Speech

December 3, 2008

As Prepared by John J. Danilovich, Chief Executive Officer

Washington, DC

‘Business Champions for Early Child Development: Building a Healthy and Educated Workforce’

Thank you!  I’m very excited to join so many champions of early childhood education—and so many proponents of healthy children—here this evening. 

  • My parents,
  • and all of my siblings,
  • all of my aunts and uncles,
  • and all of my cousins

were educators, so I grew up understanding early on the great importance of education. 

Yours is a cause we all believe in because, fundamentally, our collective efforts to make the world a better, more prosperous place, begin with the investments we make today in our children. 

At the Millennium Challenge Corporation, we share your enthusiasm for the foundational roles education and health play in

  • economic development,
  • growth,
  • and prosperity. 

As one of most innovative and effective resources in America’s development assistance toolbox, MCC partners with countries worldwide to achieve their country-determined and country-driven strategies to reduce poverty through sustainable economic growth.  To date, we have invested over $6.7 billion in 35 countries in

  • Africa,
  • Central America,
  • Eurasia,
  • and the Pacific. 

And, our partners understand that pulling their citizens out of poverty means investing in their education and health.  Economic development and human development are, after all, inextricably linked.

We see this in two very tangible ways through MCC’s work.

First, we value education and health in our selection process.  MCC partners with countries that are committed

  • to practicing good governance,
  • to promoting economic freedoms, and
  • to investing in their citizens’ health and education. 

Among the 17 indicators we use to select our country partners, we look at such factors as

  • a country’s total public expenditure on health,
  • immunization rates,
  • public expenditure on primary education, and
  • the primary education completion rate among girls. 

Consider the fact that providing girls one extra year of education beyond the average increases future wages up to 20 percent.  From the very start of our engagement with partner countries at MCC, we make education and health integral parts of our successful partnerships.

And, second, we value education and health in the programs we fund.  Our partner countries themselves are asking us to fund health and education programs as part of their MCC compacts and threshold programs.  MCC is investing almost $500 million (—half a billion dollars—) in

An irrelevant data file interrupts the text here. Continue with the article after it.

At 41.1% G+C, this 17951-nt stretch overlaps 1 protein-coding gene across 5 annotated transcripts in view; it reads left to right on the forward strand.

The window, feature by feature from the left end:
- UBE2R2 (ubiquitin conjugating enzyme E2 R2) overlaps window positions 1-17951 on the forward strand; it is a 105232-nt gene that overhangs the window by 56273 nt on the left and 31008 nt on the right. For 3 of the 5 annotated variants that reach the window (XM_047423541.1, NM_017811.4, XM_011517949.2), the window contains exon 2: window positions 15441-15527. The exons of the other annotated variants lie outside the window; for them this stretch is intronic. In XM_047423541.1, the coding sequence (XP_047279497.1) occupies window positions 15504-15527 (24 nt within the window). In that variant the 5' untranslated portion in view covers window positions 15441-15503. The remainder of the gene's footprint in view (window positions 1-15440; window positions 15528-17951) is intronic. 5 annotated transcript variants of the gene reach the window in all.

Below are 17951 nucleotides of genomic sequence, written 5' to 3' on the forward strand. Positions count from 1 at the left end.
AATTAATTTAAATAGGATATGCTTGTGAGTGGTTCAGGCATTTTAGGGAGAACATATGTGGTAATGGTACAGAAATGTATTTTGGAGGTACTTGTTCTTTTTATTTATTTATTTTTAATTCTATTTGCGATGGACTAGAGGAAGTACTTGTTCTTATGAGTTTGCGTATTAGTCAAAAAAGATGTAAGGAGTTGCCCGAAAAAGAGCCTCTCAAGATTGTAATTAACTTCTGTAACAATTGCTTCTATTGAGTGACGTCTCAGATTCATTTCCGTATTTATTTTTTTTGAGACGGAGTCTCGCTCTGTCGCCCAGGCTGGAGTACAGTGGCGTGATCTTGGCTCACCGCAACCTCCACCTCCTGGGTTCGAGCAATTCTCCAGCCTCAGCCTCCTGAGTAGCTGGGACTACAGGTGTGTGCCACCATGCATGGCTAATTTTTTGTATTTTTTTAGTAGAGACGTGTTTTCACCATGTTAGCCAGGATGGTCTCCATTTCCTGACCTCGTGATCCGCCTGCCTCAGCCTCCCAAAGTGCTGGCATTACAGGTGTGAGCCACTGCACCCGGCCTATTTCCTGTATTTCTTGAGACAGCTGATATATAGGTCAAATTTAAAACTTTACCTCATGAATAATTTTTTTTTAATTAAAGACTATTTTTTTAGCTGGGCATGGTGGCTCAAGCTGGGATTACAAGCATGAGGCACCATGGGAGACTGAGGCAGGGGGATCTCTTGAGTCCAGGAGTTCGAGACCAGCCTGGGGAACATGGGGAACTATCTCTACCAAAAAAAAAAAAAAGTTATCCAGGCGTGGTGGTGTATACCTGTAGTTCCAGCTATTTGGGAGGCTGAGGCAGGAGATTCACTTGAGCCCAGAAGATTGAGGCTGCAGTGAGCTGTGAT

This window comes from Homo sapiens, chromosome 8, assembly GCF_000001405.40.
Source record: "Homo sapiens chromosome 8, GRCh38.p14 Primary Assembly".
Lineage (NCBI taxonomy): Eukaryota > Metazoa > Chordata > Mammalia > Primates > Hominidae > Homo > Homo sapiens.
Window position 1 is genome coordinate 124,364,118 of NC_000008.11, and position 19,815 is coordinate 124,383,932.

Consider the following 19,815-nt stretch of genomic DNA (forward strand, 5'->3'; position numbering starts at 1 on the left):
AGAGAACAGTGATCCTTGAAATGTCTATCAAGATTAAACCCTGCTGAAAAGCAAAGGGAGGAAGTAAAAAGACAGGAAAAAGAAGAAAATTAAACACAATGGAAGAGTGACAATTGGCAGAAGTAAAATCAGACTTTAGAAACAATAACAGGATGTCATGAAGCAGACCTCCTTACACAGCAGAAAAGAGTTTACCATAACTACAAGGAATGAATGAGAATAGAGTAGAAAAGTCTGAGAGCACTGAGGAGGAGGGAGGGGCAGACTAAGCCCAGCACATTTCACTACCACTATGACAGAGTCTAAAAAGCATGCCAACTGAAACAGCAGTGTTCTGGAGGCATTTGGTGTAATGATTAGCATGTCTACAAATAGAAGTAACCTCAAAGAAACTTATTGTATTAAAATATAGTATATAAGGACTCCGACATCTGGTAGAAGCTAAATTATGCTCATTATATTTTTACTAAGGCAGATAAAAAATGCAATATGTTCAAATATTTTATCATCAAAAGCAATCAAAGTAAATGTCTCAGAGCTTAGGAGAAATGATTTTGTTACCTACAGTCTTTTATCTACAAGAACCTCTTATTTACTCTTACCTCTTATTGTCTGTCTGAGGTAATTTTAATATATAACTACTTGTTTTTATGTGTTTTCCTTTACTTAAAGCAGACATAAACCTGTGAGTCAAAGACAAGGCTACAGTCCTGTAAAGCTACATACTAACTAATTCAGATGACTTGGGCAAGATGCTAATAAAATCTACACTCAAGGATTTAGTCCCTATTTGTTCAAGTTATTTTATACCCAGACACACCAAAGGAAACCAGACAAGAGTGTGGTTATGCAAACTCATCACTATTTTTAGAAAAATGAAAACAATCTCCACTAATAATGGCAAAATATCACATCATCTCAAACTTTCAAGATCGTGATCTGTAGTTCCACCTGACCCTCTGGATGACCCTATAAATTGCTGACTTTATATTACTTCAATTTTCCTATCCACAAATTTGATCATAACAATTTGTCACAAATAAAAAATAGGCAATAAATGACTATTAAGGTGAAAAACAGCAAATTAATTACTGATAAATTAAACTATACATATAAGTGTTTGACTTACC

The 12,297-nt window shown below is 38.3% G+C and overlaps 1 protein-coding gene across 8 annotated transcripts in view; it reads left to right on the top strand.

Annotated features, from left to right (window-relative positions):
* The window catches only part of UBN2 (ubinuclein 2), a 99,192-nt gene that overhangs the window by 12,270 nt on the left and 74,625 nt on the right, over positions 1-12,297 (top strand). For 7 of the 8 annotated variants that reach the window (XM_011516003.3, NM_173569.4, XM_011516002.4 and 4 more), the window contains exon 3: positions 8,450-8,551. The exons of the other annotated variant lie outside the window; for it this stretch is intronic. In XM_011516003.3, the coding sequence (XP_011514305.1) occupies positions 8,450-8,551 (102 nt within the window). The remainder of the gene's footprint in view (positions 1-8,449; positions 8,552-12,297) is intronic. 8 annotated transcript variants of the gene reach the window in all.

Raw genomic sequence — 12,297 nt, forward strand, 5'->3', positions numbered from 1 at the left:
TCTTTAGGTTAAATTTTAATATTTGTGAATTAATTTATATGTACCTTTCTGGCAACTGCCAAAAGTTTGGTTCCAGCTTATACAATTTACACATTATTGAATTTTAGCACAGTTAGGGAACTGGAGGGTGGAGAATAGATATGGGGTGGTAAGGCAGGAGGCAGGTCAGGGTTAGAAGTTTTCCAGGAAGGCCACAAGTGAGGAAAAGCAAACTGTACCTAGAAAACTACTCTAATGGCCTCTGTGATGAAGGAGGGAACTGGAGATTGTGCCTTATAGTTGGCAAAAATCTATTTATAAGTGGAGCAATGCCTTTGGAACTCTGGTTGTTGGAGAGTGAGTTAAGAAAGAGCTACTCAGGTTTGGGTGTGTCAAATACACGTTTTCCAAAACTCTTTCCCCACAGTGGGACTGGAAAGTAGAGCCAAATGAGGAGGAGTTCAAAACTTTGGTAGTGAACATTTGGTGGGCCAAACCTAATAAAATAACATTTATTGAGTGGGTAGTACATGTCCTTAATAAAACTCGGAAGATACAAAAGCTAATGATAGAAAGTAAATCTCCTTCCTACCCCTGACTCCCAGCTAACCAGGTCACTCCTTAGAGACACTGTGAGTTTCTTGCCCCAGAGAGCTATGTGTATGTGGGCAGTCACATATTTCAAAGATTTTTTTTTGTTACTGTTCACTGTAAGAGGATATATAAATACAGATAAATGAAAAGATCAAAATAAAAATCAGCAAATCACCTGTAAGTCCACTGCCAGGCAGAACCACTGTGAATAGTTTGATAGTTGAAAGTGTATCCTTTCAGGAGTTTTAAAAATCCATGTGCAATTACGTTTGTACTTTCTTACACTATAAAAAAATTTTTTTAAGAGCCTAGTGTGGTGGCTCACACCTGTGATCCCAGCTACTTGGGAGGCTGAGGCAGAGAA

• health,
  • education, and
  • basic community services

in our 18 compact partner countries.  Of this amount, almost $350 million supports educational projects in

  • El Salvador,
  • Ghana,
  • Mongolia,
  • Morocco,
  • Burkina Faso, and
  • Namibia. 

These projects, in particular, are

  • motivating educational policy reforms,
  • upgrading educational institutions,
  • expanding technical and vocational education and training, and
  • improving access to education and its overall quality. 

In late October, I saw the transformative power of education firsthand when I commissioned one of the hundreds of schools that will be renovated or built through Ghana’s $547 million MCC compact. 

In the joy of the children and the enthusiasm of the teachers, I could already see how MCC investments in education are making a difference.  Investing in education enhances future earnings and employment opportunities for students, while contributing to overall

  • human development,
  • economic growth, and
  • poverty reduction. 

This is a goal that motivates your work as much as ours at the Millennium Challenge Corporation.  It is what drives our country partners to ask us to fund their programs to equip and empower their children with

  • the skills,
  • the education, and
  • the good health

they need to be productive members of a thriving economy when they grow up.  The private sector—the true engine of economic development—needs a skilled workforce to succeed, and that workforce, in turn, needs to be healthy and educated, in the first place, to prosper.  

  • As girls learn in new classrooms in Burkina Faso,
  • as students in Ghana see their renovated schools for the first time,
  • as immunization rates soar in Indonesia as nearly three million children under the age of one receive measles and DPT3 vaccines—

all through MCC’s support—we know we are preparing the next generation to win the fight against poverty and economic despair by investing in their education and health today.

With our partners worldwide—with friends like you here tonight—the Millennium Challenge Corporation has been and will remain committed to education and health as building blocks for sustainable economic development that will increase the standard of living and improve the quality of life of the world’s poor in truly meaningful and lasting ways.

Thank you so much for your interest in MCC’s work in education and health and for inviting me here tonight!